Second, the writing style and strategy was simply fantastic. The structure and order of the chapters kept the suspense building, with bursts of action raising the stakes and advancing the story. What I really liked was the interludes where Makani and Ollie slowly got to know each other and developed their relationship. Since I’m not a huge romance reader, I appreciated that these interludes weren’t distracting from the overarching story, but provided both a respite from the terror and hope for a future beyond the Osborne Slayer. As romances go, this one was believable and sweet for me, with both parties mostly communicating well, confronting their demons, and making an effort to be there for each other in friendship and in romance.

In short, while this book rings true both in the slasher genre and the YA romance genre, it didn’t feel cookie-cutter or standard. For me, Perkins created a rich world in Osborne, where there was a lot more going on than just the Osborne Slayer. I fell in love with the characters, I got addicted to the action, and I was pleased with the ending. I definitely recommend this book to any newbie or veteran reader of thrillers and horror.

Change Your Habits: Reading for a New Year

I recently read a book I’ve been meaning to for a long time: The Power of Habit by Charles Duhigg. If you haven’t already read this book, it’s an absorbing exploration of the science behind the habits that shape our individual lives, our companies, and our societies. The best part about it is, it’s written as a series of anecdotes about individuals, sports teams, companies, and groups that have changed their habits to improve their performance. Each section and chapter is engaging and readable, and builds on what came before it to craft a detailed picture of how habits work and how they can be changed. It explores neuroscience, psychology, belief, economics, and more, and it left me feeling like I had a good grasp on how habits work and how I could change mine.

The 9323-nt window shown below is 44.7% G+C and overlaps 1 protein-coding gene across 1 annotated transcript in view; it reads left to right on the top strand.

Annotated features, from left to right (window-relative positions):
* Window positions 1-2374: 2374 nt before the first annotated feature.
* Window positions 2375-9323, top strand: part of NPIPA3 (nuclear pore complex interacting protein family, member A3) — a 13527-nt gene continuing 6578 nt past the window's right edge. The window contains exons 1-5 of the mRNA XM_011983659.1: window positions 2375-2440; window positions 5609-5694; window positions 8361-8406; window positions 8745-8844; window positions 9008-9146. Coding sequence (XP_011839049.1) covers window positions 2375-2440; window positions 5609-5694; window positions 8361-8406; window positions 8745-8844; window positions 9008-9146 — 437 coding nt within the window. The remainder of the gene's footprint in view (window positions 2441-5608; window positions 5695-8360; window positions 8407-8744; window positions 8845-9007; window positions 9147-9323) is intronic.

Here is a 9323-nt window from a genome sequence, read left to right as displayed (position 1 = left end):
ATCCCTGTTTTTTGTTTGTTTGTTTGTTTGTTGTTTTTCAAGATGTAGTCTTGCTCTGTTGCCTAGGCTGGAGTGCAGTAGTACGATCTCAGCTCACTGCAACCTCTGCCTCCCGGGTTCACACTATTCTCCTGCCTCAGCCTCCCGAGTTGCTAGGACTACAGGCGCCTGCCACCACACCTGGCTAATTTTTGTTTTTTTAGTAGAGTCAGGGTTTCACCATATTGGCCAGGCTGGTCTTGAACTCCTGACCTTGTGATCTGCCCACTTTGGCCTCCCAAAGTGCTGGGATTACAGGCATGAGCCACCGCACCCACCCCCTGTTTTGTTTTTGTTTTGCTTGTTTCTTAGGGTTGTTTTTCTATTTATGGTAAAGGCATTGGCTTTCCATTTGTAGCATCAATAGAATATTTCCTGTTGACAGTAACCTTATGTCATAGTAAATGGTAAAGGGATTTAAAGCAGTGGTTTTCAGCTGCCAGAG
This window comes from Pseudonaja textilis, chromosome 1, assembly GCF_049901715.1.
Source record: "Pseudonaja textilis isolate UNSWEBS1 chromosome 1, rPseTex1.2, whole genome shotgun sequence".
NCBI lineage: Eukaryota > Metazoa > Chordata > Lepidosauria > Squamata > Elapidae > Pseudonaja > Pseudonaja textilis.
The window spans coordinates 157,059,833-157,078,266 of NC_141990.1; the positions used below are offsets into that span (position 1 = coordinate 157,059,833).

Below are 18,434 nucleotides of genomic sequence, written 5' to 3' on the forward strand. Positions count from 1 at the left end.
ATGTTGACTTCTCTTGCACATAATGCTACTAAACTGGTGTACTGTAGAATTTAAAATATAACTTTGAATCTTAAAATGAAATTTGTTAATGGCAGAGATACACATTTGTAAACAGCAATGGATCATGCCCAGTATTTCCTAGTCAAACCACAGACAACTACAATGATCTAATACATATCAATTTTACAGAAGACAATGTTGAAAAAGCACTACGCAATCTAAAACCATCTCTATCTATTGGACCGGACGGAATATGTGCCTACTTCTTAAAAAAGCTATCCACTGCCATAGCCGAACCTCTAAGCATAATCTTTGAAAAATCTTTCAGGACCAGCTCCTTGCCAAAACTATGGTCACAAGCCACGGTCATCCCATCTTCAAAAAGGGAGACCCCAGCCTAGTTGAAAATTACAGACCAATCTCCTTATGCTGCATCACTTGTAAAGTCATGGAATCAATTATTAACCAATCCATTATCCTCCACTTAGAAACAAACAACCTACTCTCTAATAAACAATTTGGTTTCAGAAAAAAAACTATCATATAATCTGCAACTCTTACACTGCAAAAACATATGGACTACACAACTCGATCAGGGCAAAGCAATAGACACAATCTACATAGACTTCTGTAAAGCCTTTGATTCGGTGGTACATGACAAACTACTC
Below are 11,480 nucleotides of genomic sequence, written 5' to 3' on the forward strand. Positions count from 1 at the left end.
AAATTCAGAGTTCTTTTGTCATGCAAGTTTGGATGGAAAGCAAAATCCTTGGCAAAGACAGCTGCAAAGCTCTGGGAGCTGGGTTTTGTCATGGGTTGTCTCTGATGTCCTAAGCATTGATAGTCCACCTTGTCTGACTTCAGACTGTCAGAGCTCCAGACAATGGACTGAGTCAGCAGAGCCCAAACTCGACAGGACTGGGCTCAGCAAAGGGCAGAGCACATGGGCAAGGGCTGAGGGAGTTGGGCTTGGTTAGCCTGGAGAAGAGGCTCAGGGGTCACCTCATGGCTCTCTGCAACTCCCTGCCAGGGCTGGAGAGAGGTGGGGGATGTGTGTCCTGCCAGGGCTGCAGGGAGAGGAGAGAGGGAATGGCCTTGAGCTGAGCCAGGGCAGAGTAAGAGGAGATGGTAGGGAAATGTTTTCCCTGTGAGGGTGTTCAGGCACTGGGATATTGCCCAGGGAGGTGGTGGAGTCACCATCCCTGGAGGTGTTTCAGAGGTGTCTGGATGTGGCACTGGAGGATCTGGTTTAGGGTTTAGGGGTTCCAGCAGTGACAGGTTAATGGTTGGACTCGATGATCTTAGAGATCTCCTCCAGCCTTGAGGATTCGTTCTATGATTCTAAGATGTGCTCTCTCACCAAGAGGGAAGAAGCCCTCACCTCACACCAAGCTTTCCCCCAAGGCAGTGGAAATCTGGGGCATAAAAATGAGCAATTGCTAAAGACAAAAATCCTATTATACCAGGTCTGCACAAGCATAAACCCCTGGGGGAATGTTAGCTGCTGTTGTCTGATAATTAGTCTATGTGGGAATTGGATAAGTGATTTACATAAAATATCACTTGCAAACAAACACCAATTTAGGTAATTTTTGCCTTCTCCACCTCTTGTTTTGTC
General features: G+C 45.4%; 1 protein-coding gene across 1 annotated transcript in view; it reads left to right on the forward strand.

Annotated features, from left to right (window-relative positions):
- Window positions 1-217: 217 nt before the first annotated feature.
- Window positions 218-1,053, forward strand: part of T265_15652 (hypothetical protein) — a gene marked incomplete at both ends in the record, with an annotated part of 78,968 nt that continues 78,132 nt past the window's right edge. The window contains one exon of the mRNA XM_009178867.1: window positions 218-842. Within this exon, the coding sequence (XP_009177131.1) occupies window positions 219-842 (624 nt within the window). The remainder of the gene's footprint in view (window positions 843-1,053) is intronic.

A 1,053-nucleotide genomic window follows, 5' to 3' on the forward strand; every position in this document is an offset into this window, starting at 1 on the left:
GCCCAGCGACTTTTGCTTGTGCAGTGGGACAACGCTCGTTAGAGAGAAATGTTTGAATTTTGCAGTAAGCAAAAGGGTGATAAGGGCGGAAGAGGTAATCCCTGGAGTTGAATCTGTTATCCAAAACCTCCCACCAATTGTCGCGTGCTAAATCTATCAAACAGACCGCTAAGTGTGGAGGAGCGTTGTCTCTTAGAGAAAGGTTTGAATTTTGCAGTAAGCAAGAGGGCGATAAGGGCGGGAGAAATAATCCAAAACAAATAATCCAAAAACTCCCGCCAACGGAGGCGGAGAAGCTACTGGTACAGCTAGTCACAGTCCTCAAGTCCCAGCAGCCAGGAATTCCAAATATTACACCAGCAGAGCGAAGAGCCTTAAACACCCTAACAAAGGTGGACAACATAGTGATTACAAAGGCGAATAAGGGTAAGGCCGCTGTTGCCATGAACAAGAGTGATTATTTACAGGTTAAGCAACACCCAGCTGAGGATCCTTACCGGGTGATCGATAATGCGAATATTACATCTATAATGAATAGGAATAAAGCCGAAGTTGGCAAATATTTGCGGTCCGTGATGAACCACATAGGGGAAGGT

Because we’re approaching a new year, you may be thinking about how you want to change your life and what you’d like to do better. My personal recommendation is that the first thing you do on that journey is read a book about habits and how they can change. If you’d like something more recent than The Power of Habit (published 2012), check out any of the great titles listed below.

 

 

 

Tiny Habits by B.J. Fogg recommends you start small to make changes.

Habit Swap by Hugh G. Byrne focuses on mindfulness and self-control.

Good Habits, Bad Habits by Wendy Wood draws on scientific research.

Healthy Habits Suck by Danya Lee-Bagley is a realistic guide to motivation.

Atomic Habits by James Clear highlights small behaviors that drive change.

Stick With It by Sean Young highlights how lasting change is made.

The Rook by Daniel O’Malley